@Brian Bertschi I have a few section 8 tenants and I’ve had good luck. However, here are somethings I e learned.
1) Conduct a background & credit check
2) Collect a security deposit of first and last months rent.
3) Download the inspection check list for you city or county and make sure that the repairs are done and up to code. This can take a few weeks to get on the books, so plan to hold the first months rent until section 8 pays out.
Lastly, the stereotype of them ruining the unit is not always true. They in fact have more to lose than you do. If you as an owner (Which most don’t do) complain and they lose the voucher they will likely lose food stamps and Medicare too for a complaint for damage.
@Brian Bertschi I'm in St. Louis, have a portfolio of Section 8 tenants and teach other landlords to succeed in the niche. As you might imagine, I love Section 8. I am currently owed $0 in rent and given the difficulty with evictions right now, I think this is a huge benefit of Section 8, among others.
I would echo what the others have said for the most part. Here, our inspectors are usually very reasonable, although they will almost always find something wrong on the 1st go-around. For the city HA, they are currently waiving inspections for landlords (due to COVID) who are in good standing, not sure how they are handling new landlords. This speeds up the process.
We are able to move tenants in within a couple weeks right now if we stay on top of the process, but once they're in, the money comes like clockwork. I have a lot of tenants who don't pay any of the rent.
I collect $1000 security deposit for all tenants. It makes it easier than making it the first month's rent because you and the HA will "negotiate" the rent amount so you won't know exactly what it will be until right at move in when the tenant gets the move in slip.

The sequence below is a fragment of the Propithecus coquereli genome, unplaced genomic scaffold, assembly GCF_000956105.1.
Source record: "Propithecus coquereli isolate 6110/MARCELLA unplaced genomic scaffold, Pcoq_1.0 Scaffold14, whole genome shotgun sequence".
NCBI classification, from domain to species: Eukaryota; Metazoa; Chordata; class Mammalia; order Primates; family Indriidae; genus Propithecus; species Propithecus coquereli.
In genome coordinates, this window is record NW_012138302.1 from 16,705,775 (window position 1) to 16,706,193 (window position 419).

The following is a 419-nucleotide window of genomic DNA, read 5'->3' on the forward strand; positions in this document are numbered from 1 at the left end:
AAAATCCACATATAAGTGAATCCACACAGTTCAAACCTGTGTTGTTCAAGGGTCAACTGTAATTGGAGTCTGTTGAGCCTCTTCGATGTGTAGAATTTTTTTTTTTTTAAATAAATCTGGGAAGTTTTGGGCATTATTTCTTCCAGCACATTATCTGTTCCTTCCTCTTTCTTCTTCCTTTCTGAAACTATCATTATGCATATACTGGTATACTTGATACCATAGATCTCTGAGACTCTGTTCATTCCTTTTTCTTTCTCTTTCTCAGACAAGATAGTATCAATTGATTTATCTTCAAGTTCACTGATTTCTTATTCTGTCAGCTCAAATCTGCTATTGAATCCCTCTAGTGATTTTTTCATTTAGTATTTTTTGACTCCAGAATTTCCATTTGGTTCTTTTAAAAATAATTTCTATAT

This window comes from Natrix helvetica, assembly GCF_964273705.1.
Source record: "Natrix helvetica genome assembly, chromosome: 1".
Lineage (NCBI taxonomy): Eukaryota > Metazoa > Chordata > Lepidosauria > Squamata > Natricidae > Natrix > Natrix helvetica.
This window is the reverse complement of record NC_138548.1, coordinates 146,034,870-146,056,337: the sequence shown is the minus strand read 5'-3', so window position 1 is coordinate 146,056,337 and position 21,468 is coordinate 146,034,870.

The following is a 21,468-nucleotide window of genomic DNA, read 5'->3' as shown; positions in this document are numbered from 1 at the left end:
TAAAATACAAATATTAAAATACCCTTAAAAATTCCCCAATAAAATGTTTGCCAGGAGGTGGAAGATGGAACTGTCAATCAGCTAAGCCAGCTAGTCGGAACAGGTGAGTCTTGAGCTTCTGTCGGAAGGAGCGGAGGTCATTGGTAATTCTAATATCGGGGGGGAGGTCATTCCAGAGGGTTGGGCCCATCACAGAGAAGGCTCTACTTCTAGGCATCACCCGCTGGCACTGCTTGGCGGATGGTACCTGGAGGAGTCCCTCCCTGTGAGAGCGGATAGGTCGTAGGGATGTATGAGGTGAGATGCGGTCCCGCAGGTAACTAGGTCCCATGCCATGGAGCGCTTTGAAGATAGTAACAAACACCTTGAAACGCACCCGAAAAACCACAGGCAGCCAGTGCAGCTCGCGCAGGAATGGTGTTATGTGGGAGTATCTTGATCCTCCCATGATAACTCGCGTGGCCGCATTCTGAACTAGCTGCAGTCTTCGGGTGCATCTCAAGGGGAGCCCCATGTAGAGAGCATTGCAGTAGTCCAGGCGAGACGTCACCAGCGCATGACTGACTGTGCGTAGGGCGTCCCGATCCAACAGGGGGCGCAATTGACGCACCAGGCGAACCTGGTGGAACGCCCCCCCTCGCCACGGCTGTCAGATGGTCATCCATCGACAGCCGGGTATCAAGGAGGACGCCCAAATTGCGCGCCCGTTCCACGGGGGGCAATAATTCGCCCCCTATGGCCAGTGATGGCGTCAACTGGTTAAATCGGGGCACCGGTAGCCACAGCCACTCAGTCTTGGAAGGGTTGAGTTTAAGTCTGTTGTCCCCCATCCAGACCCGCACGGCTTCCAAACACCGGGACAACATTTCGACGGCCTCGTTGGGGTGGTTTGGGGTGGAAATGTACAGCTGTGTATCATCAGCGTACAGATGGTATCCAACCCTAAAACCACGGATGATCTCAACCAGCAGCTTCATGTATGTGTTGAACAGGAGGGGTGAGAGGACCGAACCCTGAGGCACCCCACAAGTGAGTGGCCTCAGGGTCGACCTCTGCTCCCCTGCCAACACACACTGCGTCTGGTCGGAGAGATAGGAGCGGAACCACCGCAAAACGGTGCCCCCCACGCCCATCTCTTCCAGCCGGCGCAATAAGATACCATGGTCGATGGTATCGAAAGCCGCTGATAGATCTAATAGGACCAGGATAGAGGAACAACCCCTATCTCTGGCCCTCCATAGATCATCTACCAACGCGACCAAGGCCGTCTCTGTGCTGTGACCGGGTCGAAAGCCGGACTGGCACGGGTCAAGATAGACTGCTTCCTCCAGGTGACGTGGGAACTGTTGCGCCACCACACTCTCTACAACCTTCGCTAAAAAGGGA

My experience is that good Section 8 tenants expect to a pay a security deposit.
Section 8 does require a little more management because you have a 3rd party involved but not so much that it's not worth it. Just follow the processes, respond in a timely manner to tenants and Section 8 requests and communications and you'll be fine.
Feel free to reach out to me if I can help further.
@Jennifer Donley thanks for the advice!
Originally posted by @Brian Bertschi :
@Jennifer Donley thanks for the advice!
One thing that is not mentioned here is you have annual inspections to keep the section 8 prop in the program.. So depending there is always a squawk list.. we had a few hundred doors in Section 8.. and annual inspections were very rarely under 500.00 to meet their inspection report and if you have a bad tenant ( which happens on all rentals regardless) of course it can be a lot more..
I would pencil in 1k per year annually for the section 8 inspection.. if you do better wonderful and some year you will and some years it will be more.. But if your not penciling in anything for the annual inspection on top of cap ex.. could skew your numbers.. IE if you really run the numbers that tight.. like you want to know to the decimal point what your COC is from year to year.